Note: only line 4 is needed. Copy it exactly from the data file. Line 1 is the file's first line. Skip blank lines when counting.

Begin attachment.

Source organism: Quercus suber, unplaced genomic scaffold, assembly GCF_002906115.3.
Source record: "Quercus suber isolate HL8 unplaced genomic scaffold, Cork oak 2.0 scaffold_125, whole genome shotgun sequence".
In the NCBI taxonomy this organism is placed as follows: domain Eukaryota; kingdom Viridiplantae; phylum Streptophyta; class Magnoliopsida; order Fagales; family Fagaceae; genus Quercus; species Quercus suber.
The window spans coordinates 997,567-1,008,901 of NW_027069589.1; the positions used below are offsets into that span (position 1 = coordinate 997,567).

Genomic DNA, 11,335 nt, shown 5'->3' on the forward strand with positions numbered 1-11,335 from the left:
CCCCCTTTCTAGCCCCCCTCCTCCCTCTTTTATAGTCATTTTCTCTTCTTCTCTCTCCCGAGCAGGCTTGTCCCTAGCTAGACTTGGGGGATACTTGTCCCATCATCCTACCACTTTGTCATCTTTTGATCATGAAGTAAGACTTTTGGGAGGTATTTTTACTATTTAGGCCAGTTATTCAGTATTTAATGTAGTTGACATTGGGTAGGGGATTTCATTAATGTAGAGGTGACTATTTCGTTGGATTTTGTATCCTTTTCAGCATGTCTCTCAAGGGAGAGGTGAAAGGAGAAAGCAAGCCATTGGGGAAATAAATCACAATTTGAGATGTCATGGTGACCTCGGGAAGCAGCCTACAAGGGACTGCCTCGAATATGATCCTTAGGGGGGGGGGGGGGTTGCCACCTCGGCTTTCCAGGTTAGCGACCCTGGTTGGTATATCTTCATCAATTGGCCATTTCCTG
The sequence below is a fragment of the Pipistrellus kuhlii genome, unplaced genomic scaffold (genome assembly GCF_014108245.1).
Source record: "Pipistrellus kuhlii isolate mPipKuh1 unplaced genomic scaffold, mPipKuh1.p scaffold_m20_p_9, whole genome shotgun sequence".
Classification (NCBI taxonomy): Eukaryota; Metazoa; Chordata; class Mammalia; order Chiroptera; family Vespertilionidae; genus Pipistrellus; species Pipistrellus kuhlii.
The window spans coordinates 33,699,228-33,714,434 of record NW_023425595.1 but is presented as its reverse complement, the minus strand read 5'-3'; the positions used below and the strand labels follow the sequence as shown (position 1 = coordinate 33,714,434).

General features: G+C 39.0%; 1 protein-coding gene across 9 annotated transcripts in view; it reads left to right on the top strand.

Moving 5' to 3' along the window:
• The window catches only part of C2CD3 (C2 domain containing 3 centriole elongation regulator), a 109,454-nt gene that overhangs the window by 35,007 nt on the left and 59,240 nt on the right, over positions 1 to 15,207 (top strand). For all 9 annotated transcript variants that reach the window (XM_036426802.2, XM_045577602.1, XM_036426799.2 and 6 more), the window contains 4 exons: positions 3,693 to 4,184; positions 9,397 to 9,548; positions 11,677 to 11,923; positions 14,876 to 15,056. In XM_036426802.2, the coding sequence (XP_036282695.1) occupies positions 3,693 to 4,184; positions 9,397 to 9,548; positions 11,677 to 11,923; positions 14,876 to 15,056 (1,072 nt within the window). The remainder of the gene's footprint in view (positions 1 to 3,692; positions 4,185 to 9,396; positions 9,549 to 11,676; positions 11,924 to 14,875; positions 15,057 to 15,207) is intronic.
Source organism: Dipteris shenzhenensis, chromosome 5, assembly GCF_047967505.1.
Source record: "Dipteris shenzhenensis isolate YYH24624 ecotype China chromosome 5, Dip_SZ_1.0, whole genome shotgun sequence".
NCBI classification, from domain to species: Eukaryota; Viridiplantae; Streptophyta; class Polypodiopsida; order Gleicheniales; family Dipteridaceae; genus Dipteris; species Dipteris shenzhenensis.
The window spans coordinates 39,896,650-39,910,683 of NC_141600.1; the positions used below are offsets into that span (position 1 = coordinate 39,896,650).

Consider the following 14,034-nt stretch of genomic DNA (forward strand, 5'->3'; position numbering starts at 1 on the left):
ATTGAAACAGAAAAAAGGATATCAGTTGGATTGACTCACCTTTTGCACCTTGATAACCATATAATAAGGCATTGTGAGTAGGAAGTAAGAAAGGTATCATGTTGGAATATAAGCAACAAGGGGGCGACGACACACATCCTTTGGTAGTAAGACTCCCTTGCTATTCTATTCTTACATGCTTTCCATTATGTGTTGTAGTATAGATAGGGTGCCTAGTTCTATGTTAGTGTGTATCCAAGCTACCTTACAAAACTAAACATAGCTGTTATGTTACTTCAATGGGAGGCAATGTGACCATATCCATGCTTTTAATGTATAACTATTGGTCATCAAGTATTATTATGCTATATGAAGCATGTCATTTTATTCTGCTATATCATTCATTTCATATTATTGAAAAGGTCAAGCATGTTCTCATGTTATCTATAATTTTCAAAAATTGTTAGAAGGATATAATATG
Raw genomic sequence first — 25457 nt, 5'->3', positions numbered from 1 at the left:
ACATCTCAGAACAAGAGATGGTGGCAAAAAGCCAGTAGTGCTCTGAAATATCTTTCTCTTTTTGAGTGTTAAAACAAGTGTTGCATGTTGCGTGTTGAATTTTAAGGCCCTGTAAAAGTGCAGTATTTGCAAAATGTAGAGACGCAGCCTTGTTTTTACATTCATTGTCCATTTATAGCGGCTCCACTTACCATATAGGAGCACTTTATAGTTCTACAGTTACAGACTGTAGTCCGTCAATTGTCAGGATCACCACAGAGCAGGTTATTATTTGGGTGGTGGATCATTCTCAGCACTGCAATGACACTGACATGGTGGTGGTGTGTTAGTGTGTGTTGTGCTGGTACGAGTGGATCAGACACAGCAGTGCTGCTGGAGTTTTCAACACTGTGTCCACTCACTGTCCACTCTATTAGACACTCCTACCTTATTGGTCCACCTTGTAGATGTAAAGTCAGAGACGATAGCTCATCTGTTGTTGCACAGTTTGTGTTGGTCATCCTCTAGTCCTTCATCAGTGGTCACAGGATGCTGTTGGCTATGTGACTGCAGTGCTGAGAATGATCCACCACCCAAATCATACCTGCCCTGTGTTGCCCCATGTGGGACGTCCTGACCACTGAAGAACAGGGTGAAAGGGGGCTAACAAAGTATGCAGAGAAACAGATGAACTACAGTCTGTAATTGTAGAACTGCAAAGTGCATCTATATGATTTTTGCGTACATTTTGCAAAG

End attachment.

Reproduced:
The window spans coordinates 997,567-1,008,901 of NW_027069589.1; the positions used below are offsets into that span (position 1 = coordinate 997,567).